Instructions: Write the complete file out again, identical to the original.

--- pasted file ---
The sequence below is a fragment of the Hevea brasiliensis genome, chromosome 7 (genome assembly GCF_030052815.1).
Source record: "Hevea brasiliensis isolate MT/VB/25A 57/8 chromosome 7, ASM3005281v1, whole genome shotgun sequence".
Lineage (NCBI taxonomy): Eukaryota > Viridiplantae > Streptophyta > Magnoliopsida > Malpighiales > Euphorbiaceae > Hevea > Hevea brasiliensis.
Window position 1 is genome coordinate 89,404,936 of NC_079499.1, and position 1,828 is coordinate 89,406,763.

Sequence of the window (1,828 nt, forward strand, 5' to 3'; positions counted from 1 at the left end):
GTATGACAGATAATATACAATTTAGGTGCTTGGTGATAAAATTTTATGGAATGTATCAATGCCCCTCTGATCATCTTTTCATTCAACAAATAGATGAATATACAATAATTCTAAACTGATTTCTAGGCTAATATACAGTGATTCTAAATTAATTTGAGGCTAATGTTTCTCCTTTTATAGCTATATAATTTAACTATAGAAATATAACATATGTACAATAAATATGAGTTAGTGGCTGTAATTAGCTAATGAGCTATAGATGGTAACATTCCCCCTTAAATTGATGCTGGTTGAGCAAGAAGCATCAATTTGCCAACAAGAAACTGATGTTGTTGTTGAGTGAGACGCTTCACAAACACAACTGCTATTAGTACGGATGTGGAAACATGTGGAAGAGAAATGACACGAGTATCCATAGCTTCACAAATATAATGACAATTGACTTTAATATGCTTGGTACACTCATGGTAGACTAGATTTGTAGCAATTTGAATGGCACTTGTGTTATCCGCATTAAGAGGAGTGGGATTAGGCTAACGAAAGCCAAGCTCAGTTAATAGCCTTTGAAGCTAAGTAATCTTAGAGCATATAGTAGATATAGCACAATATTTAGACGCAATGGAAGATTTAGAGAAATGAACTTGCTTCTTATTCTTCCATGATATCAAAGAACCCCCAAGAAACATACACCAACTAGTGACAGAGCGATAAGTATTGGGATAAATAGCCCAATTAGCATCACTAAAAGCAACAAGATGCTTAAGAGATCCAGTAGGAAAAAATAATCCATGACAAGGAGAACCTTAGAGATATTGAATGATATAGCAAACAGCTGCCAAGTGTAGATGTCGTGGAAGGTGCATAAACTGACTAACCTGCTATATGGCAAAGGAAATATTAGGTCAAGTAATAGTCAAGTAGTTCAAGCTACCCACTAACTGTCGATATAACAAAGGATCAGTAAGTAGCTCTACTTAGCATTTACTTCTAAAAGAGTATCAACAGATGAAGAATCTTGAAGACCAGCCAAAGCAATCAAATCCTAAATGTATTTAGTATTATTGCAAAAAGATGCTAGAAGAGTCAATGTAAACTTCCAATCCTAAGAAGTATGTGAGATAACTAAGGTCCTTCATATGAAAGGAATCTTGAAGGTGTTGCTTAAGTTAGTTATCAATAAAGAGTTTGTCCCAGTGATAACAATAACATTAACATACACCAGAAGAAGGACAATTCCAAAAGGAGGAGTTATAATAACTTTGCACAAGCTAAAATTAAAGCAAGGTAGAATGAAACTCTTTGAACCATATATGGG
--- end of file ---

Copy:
The sequence below is a fragment of the Hevea brasiliensis genome, chromosome 7 (genome assembly GCF_030052815.1).
Source record: "Hevea brasiliensis isolate MT/VB/25A 57/8 chromosome 7, ASM3005281v1, whole genome shotgun sequence".
Lineage (NCBI taxonomy): Eukaryota > Viridiplantae > Streptophyta > Magnoliopsida > Malpighiales > Euphorbiaceae > Hevea > Hevea brasiliensis.
Window position 1 is genome coordinate 89,404,936 of NC_079499.1, and position 1,828 is coordinate 89,406,763.

Sequence of the window (1,828 nt, forward strand, 5' to 3'; positions counted from 1 at the left end):
GTATGACAGATAATATACAATTTAGGTGCTTGGTGATAAAATTTTATGGAATGTATCAATGCCCCTCTGATCATCTTTTCATTCAACAAATAGATGAATATACAATAATTCTAAACTGATTTCTAGGCTAATATACAGTGATTCTAAATTAATTTGAGGCTAATGTTTCTCCTTTTATAGCTATATAATTTAACTATAGAAATATAACATATGTACAATAAATATGAGTTAGTGGCTGTAATTAGCTAATGAGCTATAGATGGTAACATTCCCCCTTAAATTGATGCTGGTTGAGCAAGAAGCATCAATTTGCCAACAAGAAACTGATGTTGTTGTTGAGTGAGACGCTTCACAAACACAACTGCTATTAGTACGGATGTGGAAACATGTGGAAGAGAAATGACACGAGTATCCATAGCTTCACAAATATAATGACAATTGACTTTAATATGCTTGGTACACTCATGGTAGACTAGATTTGTAGCAATTTGAATGGCACTTGTGTTATCCGCATTAAGAGGAGTGGGATTAGGCTAACGAAAGCCAAGCTCAGTTAATAGCCTTTGAAGCTAAGTAATCTTAGAGCATATAGTAGATATAGCACAATATTTAGACGCAATGGAAGATTTAGAGAAATGAACTTGCTTCTTATTCTTCCATGATATCAAAGAACCCCCAAGAAACATACACCAACTAGTGACAGAGCGATAAGTATTGGGATAAATAGCCCAATTAGCATCACTAAAAGCAACAAGATGCTTAAGAGATCCAGTAGGAAAAAATAATCCATGACAAGGAGAACCTTAGAGATATTGAATGATATAGCAAACAGCTGCCAAGTGTAGATGTCGTGGAAGGTGCATAAACTGACTAACCTGCTATATGGCAAAGGAAATATTAGGTCAAGTAATAGTCAAGTAGTTCAAGCTACCCACTAACTGTCGATATAACAAAGGATCAGTAAGTAGCTCTACTTAGCATTTACTTCTAAAAGAGTATCAACAGATGAAGAATCTTGAAGACCAGCCAAAGCAATCAAATCCTAAATGTATTTAGTATTATTGCAAAAAGATGCTAGAAGAGTCAATGTAAACTTCCAATCCTAAGAAGTATGTGAGATAACTAAGGTCCTTCATATGAAAGGAATCTTGAAGGTGTTGCTTAAGTTAGTTATCAATAAAGAGTTTGTCCCAGTGATAACAATAACATTAACATACACCAGAAGAAGGACAATTCCAAAAGGAGGAGTTATAATAACTTTGCACAAGCTAAAATTAAAGCAAGGTAGAATGAAACTCTTTGAACCATATATGGG